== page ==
Training The Next Generation

nextgeneration

“Is there an App for this somewhere?”

“Can I download this information online?”

“Are these online courses accessible from my phone?”

“Is there a way to integrate the training towards a more interactive structure?”

If these are some of the questions that you encounter while trying to train your next batch, you’re definitely training the next generation!

Training originally progressed from the age old custom wherein there was a great deal attributed towards the passing of knowledge and the development of the relationship between the pupil and the ‘teacher’, ‘swami’, ‘guru’ or ‘master’. However, as the years passed and knowledge evolved, the need to address teaching using new and improved methods had also increased.

It all started with the simple means of teaching student’s concepts and enabling them to understand these concepts enough to pass an examination or test. In this process, students rarely retained the information long enough to utilise later in life. It was purely to move up in the grading structure and ‘pass the class’. Years later, in the corporate world this form of teaching was referred to as ‘Training’.

Training is a very commonly used word, but learning is in many ways a better way to think of the subject, because learning ‘belongs’ to the learner, whereas training traditionally ‘belongs’ to the trainer or the organization. ‘Training’ suggests putting stuff into people, when actually we should be developing people from the inside out – so they achieve their own individual potential – what they love and enjoy, what they are most capable of, and strong at doing, rather than what we try to make them be. ‘Learning’ far better expresses this than ‘training’.

In an attempt to move towards a more productive style of training, organisations started to utilise a method classified as ‘Facilitator-Led Training’. This style incorporated a structure wherein the class was led by a ‘facilitator’ who encouraged participants to share their learnings with the group and this tended to strengthen the overall learning experience. Students walked away with a more rounded approach towards the subject matter being discussed and were able to retain more. It was here that class was more led by the students and the direction that the topic was taking during the class, than the strict manner that a teacher or trainer would incorporate otherwise.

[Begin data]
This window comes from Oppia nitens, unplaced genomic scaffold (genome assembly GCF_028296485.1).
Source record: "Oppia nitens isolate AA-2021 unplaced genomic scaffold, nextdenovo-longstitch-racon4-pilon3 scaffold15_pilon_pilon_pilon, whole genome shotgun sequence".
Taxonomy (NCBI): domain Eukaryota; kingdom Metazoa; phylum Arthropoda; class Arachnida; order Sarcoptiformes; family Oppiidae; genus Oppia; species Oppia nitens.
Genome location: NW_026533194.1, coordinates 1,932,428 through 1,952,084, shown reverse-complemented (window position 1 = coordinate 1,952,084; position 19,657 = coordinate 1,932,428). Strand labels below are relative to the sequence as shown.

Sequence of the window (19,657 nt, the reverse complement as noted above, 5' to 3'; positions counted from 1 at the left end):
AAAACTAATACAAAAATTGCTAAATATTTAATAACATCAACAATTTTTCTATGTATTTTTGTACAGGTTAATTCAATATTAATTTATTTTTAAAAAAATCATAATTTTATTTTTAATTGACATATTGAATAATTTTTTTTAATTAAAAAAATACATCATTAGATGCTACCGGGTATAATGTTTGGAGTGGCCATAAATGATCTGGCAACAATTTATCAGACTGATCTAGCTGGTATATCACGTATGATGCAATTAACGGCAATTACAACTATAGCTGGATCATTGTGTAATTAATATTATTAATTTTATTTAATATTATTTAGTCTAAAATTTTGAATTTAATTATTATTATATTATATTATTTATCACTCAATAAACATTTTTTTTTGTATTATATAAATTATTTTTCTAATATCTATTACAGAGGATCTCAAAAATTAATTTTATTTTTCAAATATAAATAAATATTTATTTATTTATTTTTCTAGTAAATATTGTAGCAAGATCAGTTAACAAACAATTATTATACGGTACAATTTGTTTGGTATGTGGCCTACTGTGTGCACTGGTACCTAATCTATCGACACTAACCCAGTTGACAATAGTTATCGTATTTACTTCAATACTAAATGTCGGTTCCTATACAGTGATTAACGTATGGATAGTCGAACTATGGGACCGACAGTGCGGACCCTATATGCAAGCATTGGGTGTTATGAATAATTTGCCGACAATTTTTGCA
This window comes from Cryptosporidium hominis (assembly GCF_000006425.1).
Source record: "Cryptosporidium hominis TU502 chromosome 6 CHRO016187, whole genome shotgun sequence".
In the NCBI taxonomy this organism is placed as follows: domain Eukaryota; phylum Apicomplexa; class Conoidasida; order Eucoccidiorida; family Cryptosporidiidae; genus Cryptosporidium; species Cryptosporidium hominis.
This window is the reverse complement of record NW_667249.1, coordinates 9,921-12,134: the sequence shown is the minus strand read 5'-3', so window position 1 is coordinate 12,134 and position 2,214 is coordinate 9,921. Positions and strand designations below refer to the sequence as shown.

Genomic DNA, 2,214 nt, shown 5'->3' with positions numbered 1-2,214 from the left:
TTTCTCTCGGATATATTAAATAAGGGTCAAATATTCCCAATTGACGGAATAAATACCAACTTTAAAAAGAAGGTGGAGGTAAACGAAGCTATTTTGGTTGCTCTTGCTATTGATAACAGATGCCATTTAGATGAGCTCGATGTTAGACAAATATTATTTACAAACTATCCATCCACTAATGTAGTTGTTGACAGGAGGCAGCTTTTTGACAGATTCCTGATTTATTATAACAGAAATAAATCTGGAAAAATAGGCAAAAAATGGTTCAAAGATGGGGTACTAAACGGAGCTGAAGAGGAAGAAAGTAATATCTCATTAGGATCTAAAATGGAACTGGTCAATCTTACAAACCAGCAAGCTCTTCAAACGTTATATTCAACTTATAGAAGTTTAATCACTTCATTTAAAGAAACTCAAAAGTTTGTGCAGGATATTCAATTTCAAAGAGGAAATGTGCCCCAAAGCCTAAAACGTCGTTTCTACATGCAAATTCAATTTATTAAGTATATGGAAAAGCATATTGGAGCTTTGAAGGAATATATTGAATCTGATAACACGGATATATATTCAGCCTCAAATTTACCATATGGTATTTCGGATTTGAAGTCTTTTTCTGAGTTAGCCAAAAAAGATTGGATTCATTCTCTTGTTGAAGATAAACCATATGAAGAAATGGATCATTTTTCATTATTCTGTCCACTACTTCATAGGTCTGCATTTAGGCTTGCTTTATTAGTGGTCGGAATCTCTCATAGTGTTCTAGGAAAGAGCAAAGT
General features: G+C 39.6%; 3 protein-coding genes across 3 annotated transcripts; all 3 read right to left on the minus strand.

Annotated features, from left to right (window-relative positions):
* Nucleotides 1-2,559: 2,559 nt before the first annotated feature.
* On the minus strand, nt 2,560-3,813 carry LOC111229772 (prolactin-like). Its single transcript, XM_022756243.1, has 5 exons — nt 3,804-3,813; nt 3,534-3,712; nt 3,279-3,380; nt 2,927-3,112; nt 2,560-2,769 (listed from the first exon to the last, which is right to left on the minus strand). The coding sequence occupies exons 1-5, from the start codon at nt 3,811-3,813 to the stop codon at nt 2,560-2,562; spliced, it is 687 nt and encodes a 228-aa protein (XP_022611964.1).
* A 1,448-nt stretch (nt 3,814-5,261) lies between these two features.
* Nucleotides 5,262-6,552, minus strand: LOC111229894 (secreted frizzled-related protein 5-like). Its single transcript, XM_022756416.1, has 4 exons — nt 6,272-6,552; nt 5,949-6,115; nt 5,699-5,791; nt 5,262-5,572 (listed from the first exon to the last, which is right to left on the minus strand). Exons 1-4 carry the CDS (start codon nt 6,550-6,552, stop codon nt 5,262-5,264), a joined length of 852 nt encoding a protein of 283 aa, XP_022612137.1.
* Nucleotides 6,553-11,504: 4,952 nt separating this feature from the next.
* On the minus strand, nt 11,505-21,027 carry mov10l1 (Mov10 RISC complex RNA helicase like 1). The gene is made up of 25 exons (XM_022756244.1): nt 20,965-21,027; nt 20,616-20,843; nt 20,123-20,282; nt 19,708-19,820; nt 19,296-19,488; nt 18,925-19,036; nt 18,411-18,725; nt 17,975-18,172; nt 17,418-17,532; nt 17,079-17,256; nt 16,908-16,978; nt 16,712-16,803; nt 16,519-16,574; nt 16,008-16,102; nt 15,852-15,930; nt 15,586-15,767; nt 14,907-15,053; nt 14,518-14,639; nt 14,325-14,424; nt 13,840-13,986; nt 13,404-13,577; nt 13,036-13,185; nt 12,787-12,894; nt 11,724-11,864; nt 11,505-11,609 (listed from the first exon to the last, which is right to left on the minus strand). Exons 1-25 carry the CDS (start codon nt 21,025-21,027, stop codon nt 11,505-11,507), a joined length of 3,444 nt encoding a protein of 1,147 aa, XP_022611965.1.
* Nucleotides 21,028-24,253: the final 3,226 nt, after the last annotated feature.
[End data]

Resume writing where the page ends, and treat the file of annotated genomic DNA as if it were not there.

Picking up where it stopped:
However, with technology constantly being improved it was only natural that learning styles changed and in accordance so did ‘teaching styles’. More and more institutions and organisations gravitated towards an ‘adult style’ of learning or better referred to as ‘Experiential Learning’. This process is more specifically defined as “learning through reflection on doing” and involved a more blended approach. Here, learners are able to:

-        Experience the situation or seek challenges open-mindedly

-        Reflect or ‘stand back’ and gather data, analyse the situation before reaching conclusions

-        Theorise and think things through the logical steps and rationalise objectively

-        And finally, plan the next step by trying out new ideas; engage in problem solving and effective decision making.

But something was still missing …

As I’m sure you know, learners have a variety of learning styles. This has been broadly classified under the VARK Learning styles

V – Visual

A – Aural (auditory)

R – Reading and Writing

K – Kinesthetic

And some of these styles may tend to get compromised even while using the ‘Facilitator-led’ approach to training. This is where technology comes in and bridges the gap in training.

Now with Web Based Training (WBT) and forums, learners are able to utilise all the above learning styles.

V – Visual

Online modules provide a wide range of options for graphics and visually attractive methods

A – Aural (auditory)

Online modules provide options for narrator specifics (with the oppoutunity to select your language of preference). Also lesson plans can be played back multiple times to enforce better understanding

R – Reading and Writing

Online modules allow for huge volumes of reading materials and storage space for documentation of observations or learning. Here other learners can also share their experiences and thereby learn off each other

K – Kinesthetic

With online modules, learners are able to use simulators and virtual reality tools to practise and perfect their skills in a controlled training environment, thus reducing risks to themselves and others. Understand the technicalities of the processes and gain effective feedback with options to review for themselves their personal performances.

WBT’s are now accessible on a large variety of mediums – personal computers, laptops, tablets, smart phones, etc. With learning effectively on-the –go, it eliminates the need for learners to be restricted to a classroom and ultimately increasing the opportunities to train the Next Generation.

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